Feeling my way through the darkness
New year and all, I’ve been persuaded to take another look at the whole future of work/office thing. It’s against my better judgement, because the toddlers are still fighting it out in the playpen.
So, I must start by restating:
1) There is no future of work
2) Neither is there an office of the future
3) But we are doomed to debate both in an endless loop, unless we learn the real lessons
White collar work and workplaces will continue to evolve; but, strangely, people need reminding that the offices of the past (think Francis Seale’s LOTs – Legacy Office Towers, or OAFs – Offices As Factories) won’t have a prosperous future!
Relogix’s recent global workplace usage study (including 125 companies and 259 offices) reveals utilisation rates still well below pre-pandemic levels:
So it isn’t that people don’t want shared workspaces and space outside the home. They just don’t want to commute for anything like a full week to a corporate office.
How much space will be shed? At the beginning of the pandemic, I forecast 25% for the average corporate. My simple rationale? I had delivered more than this over the preceding 6/7 years, on the back of flexible working policies, laptops and mobile phones en masse, and the judicious use of lease events. Plus, average desk utilisation in 2019 across private and public sectors in the UK was around 55%, including ‘signs of life’ (Colin Stuart will keep me honest here). Even some supply siders are now making bold claims about cuts. Take your pick.
But hey, maybe it’s nice and warm in the tar pit. Stick around and see how that works for you.
They say I’m caught up in a dream
‘Hybrid’ is omnipresent, but already defunct - sullied by binary thinking and lazy mandates. Distributed, or ‘liberated’ work (c John Preece) is the real deal; but how do we democratise it? Those still stuck in siloed RTO/WFH mode, should start with his graphic below:
Mass adoption will require a further cultural shift in management (it has clearly been a struggle for many, getting their heads around a pretty simple split of some days in the office and some at home), as well as a reallocation of the funds occupiers spend on real estate. Some of this is already flowing into the growing aggregator and enterprise platform market (think Hubli, Hubble, Desana, Upflex, Codi and Liquidspace).
Will 2023 be the year of asynchronicity and people mixing their days up more (rather than the office/home default)? Will the peak of the ‘mid-week mountain’ get softened at least? And how about a replacement for the well-worn Activity Based Working cookie cutter (whose hallmarks include dumb desk booking and ‘emperor with no clothes’ neighbourhoods)?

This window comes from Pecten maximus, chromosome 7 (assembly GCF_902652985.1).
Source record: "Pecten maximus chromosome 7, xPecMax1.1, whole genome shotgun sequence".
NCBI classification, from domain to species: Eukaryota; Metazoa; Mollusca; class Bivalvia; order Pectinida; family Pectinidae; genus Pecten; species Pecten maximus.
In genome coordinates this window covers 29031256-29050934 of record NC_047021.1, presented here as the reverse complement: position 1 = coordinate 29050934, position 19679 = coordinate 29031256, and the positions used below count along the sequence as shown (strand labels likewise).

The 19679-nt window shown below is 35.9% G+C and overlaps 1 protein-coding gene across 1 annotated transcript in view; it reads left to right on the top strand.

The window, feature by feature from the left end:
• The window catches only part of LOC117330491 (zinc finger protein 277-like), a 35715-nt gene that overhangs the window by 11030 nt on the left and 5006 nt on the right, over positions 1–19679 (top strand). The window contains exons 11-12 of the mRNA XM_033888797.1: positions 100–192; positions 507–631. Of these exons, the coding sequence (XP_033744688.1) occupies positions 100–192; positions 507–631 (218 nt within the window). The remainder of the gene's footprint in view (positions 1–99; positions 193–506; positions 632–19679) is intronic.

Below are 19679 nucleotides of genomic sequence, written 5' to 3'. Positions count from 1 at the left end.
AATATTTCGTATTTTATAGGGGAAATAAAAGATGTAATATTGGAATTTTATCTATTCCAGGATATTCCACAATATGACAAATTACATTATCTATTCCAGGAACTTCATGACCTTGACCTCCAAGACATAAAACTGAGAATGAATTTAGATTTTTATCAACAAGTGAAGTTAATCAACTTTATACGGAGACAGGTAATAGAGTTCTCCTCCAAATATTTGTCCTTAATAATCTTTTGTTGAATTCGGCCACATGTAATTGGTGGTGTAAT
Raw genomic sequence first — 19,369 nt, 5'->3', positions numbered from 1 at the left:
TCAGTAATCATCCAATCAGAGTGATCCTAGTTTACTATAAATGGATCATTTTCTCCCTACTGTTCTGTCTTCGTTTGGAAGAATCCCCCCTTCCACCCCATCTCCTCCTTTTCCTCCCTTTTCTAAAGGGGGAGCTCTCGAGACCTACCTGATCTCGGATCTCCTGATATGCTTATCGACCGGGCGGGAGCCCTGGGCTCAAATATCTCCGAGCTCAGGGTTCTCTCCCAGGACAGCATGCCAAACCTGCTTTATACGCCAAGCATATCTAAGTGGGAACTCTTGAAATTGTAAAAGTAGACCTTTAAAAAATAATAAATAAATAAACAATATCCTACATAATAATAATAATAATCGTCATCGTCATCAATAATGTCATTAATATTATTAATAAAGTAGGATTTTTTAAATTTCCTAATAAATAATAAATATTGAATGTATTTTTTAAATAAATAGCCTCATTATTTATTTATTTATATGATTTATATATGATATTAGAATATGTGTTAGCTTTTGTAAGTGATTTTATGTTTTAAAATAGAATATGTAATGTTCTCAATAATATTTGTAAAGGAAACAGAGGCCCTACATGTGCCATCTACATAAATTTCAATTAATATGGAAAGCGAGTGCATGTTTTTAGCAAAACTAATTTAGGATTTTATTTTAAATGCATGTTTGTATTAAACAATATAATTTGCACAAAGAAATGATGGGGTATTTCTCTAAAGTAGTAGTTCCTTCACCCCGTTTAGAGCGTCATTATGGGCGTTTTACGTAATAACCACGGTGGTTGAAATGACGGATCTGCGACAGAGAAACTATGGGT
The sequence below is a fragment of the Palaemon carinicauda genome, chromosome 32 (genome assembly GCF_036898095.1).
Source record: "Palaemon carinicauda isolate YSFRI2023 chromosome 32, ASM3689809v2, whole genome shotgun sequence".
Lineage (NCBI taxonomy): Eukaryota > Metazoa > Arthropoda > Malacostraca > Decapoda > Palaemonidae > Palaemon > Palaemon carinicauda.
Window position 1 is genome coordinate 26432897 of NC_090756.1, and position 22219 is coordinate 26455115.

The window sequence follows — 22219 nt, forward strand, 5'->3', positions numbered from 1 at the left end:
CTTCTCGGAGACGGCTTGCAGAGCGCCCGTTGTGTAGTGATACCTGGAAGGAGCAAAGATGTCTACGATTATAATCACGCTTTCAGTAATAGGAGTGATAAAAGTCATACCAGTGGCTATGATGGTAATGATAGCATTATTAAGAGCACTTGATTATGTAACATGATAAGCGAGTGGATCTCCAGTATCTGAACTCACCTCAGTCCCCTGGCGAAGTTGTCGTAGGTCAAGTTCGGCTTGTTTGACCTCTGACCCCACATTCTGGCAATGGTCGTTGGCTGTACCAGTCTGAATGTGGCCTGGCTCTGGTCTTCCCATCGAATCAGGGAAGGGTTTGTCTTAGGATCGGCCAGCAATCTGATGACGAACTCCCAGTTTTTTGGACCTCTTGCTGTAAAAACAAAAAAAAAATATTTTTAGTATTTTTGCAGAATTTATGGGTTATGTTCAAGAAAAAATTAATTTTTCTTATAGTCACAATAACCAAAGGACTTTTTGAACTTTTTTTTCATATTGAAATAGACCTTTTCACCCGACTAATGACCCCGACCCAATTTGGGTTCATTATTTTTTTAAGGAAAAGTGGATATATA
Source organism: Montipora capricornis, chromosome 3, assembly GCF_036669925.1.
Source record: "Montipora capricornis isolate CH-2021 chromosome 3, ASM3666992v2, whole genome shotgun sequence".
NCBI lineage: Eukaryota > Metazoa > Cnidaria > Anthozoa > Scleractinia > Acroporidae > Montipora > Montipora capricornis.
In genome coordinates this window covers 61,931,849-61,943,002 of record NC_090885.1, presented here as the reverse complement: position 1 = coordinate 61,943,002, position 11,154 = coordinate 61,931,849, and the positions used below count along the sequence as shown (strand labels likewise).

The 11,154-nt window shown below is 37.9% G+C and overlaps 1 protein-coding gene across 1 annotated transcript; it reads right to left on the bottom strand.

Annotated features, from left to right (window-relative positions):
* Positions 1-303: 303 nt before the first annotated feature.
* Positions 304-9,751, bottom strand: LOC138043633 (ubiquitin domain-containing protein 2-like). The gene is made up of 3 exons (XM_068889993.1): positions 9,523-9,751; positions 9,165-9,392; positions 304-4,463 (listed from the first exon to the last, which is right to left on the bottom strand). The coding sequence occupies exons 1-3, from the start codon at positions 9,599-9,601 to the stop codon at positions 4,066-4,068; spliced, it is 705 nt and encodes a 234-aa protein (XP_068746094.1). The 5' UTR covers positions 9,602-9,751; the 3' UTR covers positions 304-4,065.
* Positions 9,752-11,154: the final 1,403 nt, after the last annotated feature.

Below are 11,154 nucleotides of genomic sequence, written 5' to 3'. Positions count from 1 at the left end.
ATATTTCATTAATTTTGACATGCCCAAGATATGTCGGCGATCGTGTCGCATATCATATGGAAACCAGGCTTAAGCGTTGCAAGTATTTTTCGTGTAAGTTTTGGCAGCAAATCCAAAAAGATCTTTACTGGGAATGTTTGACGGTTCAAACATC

I’ve talked previously about how it’s human nature to double down on a bad bet. This is similar to the sunk cost fallacy, where someone resists changing a strategy because they are too highly invested in it, and partly explains why some occupiers have tried to push office attendance mandates or RTO/RTP (Return To Past). But clearly this isn’t only about filling surplus space (also known as doing the landlord’s job for it), it is also about doubling down on old and ineffective ways of working, typified by:
• Command and control – “I need my people where I can see them”
• Management by input – counting the hours
• Larping in the office - what sort of culture do you really have?
(Optional subplot - watercooler innovation – we don’t have room for here to discuss the inability of large incumbents to innovate. See ‘The innovator's dilemma’ by Clayton Christensen, when you have time).
The same psychology applies to how Commercial Real Estate develops, and contracts for space and how occupiers and the supply chain design, configure and operate it.
I still believe that things can be a whole lot better, if we manage to be a bit less blinkered. There is common ground where employers can hit more of their company objectives, reduce staff churn, improve productivity, efficiency and well-being. It’s just that the mental trench warfare humans tend to slip into so easily, stands in the way. Put someone on the defensive and they will defend an emotional response with all their mental skill and energy.